Actually, they are two different types of rubber that are compatible with different fluids. Brake fluid is a glycol product, not petroleum-based. More information can be found in automotive textbooks. I never required my students to memorize the names of the types of rubber because that wasn't going to help them fix cars efficiently. It was just important they understood that there is a difference.
I did a demonstration every year to show how critical it was to keep the brake fluid clean. I dropped two rubber wheel cylinder seals into a pair of beakers with new brake fluid and let them sit for a week. In one of them I added a drop of power steering fluid into the inch of brake fluid. By the end of the week the contaminated seal had grown by about 20 percent and was real mushy.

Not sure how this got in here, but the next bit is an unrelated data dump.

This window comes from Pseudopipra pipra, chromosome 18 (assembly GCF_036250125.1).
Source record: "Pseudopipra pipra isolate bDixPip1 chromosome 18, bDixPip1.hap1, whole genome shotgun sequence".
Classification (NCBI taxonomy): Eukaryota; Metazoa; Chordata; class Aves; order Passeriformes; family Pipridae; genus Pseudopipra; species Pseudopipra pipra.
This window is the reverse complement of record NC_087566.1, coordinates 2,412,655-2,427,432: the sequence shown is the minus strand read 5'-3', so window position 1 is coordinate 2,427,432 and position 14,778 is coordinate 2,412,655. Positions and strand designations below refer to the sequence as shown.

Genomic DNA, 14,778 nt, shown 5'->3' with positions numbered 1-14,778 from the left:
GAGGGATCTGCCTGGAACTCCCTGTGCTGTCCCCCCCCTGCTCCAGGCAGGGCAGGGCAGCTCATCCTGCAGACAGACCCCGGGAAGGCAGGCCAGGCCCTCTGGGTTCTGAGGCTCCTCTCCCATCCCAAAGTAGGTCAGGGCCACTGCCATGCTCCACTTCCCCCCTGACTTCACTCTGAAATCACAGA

You can prove this to yourself too by pulling out a seal from an old wheel cylinder and dropping it in some power steering fluid for a few days. The funny thing is when you pull it out and wash it off, it will appear to shrink back to normal in a few days, but you'll find it still feels soft and sticky instead of hard and slippery.
I don't know what the ramifications are of using alcohol to flush the steel lines. To be safe, use brake parts cleaner in a spray can. It's made specifically for brake parts. It works like carburetor cleaner but it evaporates slower so it has more time to dissolve contaminants and clean it out.
Monday, September 26th, 2011 AT 5:00 AM